Tuesday, March 21, 2006

Blood, Sweat, Tears, and Cherrybombs

Before we left the United States, Norberto asked if we’d be interested in seeing a soccer game in Buenos Aires, offering to arrange it ahead of time. Now, I realize that while soccer is a comparatively minor sport in the US, it’s a big deal in the rest of the world. So I thought seeing a game in a country that is always a contender in World Cup tournaments would be exciting and interesting.

Soccer in Argentina follows the European “athletic club” model. A group of people forms a club, and individual members pay dues. The club uses the dues to provide practice facilities, compete in tournaments, and pay salaries to club employees. Thus, the members “own’ the teams fielded by the club, and have a financial and emotional interest in their success or failure. The better the team fares, the more people purchase memberships. The more members, the more income. The more income, the nicer the facilities. The best clubs have their own athletic complexes with Olympic-size swimming pools, tennis courts, gymnasium and a stadium that seats 70,000 - 90,000 people. They field lots of teams in various sports, in all divisions from pee-wee league up to professional level.

However, in Argentina, the business of club operation means little, if anything. It’s the emotional component that drives the entire industry. In Argentina, soccer isn’t a business, it’s a religion. Worse, it’s a religion equivalent to Catholicism during the Spanish Inquisition. People are fiercely loyal to their favorite team, and will defend their honor to the death, if necessary. You don’t wear your favorite team jersey in certain parts of town if you know what’s good for you.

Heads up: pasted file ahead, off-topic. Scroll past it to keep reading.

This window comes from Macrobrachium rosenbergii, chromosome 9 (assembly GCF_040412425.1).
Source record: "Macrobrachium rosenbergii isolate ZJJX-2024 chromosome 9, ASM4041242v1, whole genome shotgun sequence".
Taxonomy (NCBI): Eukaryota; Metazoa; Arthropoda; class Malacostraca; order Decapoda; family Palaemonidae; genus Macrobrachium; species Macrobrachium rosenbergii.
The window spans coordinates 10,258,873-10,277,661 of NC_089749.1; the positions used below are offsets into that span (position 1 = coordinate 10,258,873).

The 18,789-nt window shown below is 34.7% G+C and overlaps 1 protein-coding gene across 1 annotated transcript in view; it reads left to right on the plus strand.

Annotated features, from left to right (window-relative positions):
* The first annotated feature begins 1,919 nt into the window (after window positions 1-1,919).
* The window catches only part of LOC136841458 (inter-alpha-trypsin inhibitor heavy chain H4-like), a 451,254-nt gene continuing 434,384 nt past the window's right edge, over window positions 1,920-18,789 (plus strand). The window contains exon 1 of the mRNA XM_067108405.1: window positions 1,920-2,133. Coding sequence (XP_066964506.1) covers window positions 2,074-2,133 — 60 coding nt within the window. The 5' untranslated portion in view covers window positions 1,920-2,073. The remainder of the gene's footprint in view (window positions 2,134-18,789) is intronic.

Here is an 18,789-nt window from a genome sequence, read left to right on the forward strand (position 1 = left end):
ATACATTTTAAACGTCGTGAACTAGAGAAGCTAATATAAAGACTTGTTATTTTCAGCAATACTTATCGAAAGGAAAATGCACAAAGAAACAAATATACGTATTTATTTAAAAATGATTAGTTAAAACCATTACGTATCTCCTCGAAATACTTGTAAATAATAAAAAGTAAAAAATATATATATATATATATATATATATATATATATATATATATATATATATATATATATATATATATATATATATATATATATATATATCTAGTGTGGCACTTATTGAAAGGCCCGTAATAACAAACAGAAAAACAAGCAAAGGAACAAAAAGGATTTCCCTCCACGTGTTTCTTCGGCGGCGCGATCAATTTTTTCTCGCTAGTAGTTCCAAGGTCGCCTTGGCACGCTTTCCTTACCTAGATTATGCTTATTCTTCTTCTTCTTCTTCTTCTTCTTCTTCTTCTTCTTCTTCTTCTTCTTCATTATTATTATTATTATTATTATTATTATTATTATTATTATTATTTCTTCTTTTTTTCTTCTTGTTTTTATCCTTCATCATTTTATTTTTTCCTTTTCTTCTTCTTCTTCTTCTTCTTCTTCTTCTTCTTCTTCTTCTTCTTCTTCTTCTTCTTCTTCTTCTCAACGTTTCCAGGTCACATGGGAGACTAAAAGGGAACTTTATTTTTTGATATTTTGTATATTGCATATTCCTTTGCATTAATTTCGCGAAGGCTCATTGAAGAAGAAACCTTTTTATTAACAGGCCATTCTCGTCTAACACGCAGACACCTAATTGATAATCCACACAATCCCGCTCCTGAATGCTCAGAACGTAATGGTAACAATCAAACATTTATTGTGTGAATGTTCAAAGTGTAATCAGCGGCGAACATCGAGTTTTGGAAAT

When the day of the game approached, Norberto informed me that we were going to see a match between the Argentine team called Velez-Sarsfield, and a Peruvian team called Universitario. “I won’t take you to one of the crazy games,” he said. He was referring to the teams called Boca and River, the perennial first and second place rivals in Argentine soccer. Their fans are insane, and the teams they play have equally insane fans.

When we arrived at the stadium, we were frisked by armed police, not rent-a-cop security guards. We had nice seats at midfield, and I noticed a long inflatable tube running from the side of the stadium out to midfield. This tube was the means that players used to enter the stadium. Norberto informed me that it was to protect the players from things thrown by fans. “Sometimes the fans want to kill the players,” he remarked. “That’s why they frisk you when you enter.” I guess they don’t have “bat day” in Argentina.


The next thing I noticed was that the midfield sides and one end of the stadium were occupied. The empty end was reserved for opposing fans, who had endured a long bus ride over the Andes from Peru, and were ushered into the stadium shortly before kickoff. Their section of the stadium is segregated from the rest of the stadium by high fences covered with razor wire. It was unclear whether these fences were to keep them in, or the rest of the stadium out. As it turns out, it’s both.